Chapman’s Ice Cream is coming to the rescue of an elementary school in rural Ontario.
And no – it’s not to deliver a pick-me-up sugar rush to the children.
After the only school in the community of Markdale, Ontario faced the threat of shutting down, the ice cream company offered to spend about $1 million to buy the building and lease it back to the board.
They would invest in repairs and upgrades to modernize Beavercrest Community School.
The move is a generous and sentimental one, but also a little self-serving as well.
“Simply put, for the first time in literally decades, we have people wanting to invest in this area, this community and this town,” said vice-president Ashley Chapman, according to the Toronto Star. He said that Chapman’s has started the first phase of a major expansion and plans to employ about 1000 people within the next five years.
Chapman himself attended the school.
The community is also seeing “several proposals for subdivisions” and plans are in place to break ground on others.
“When we are finally at the point where the town is going to explode,” said Chapman.
But it doesn’t help new employees, residents and their families if the only school is set to close. Chapman fears developers will turn away.
Beavercrest is one of an estimated 600 schools under threat of closure across the province.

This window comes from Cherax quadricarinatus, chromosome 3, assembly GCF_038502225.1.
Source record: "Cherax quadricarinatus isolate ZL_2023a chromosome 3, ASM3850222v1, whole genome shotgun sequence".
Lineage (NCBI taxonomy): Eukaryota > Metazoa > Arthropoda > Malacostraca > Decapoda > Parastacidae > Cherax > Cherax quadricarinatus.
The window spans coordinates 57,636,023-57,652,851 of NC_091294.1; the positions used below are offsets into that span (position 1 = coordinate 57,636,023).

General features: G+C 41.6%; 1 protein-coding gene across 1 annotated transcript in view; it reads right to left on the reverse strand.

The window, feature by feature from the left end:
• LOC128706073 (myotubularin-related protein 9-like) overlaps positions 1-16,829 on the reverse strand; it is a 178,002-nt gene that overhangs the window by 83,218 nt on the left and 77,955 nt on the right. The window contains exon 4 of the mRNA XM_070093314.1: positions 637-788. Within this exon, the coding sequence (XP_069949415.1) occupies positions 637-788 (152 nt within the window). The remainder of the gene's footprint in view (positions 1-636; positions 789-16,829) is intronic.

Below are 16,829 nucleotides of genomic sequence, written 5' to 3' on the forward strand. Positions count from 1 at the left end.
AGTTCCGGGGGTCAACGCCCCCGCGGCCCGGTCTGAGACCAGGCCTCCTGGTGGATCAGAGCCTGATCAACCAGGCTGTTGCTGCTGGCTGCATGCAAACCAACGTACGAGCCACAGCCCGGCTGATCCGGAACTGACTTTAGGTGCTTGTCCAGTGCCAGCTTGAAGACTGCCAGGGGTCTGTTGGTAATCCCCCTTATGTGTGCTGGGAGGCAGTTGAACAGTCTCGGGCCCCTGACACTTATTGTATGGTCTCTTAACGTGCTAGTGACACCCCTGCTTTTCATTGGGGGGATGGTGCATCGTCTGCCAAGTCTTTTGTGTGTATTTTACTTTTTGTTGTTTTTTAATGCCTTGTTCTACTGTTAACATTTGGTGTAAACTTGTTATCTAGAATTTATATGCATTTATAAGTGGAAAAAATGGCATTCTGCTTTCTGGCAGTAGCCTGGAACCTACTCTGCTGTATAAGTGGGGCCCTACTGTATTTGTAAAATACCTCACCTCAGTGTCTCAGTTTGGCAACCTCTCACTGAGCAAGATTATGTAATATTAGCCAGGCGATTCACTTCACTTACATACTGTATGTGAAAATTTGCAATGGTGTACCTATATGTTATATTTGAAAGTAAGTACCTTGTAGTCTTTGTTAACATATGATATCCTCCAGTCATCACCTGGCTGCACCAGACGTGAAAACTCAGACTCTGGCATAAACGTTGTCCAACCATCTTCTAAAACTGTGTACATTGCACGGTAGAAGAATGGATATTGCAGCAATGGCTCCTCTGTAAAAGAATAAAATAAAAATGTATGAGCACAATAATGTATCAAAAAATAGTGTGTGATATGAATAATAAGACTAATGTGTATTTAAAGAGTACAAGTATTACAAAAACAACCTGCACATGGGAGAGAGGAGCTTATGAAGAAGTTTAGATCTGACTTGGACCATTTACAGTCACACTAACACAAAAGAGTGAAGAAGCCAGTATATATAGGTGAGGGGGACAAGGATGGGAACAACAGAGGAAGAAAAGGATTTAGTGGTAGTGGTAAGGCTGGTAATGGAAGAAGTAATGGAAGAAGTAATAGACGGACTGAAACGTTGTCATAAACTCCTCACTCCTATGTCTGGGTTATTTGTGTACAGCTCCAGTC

Yesterday, parents protested at Queen’s Park, saying that rural school closings, in particular, are troublesome to students, forcing them to commute long distances ito school and making extracurricular activities or jobs especially challenging.
As the Toronto Star reports, the parents are asking the government for a moratorium until changes are made, arguing that the process doesn’t include a true consultation.
Premier Kathleen Wynne told reporters yesterday that the revamped closing process “ensures parent voices are heard,” but decisions are ultimately up to local boards prior to a consultation process with the community.
Sadly, not all communities have businesses like Chapman’s to come and scoop up their troubled schools. That is, if the company is even allowed to. Chapman says he isn’t certain whether the plan will fly given the existing rules, but is in talks with the school board.
It sounds like a pretty sweet deal to us.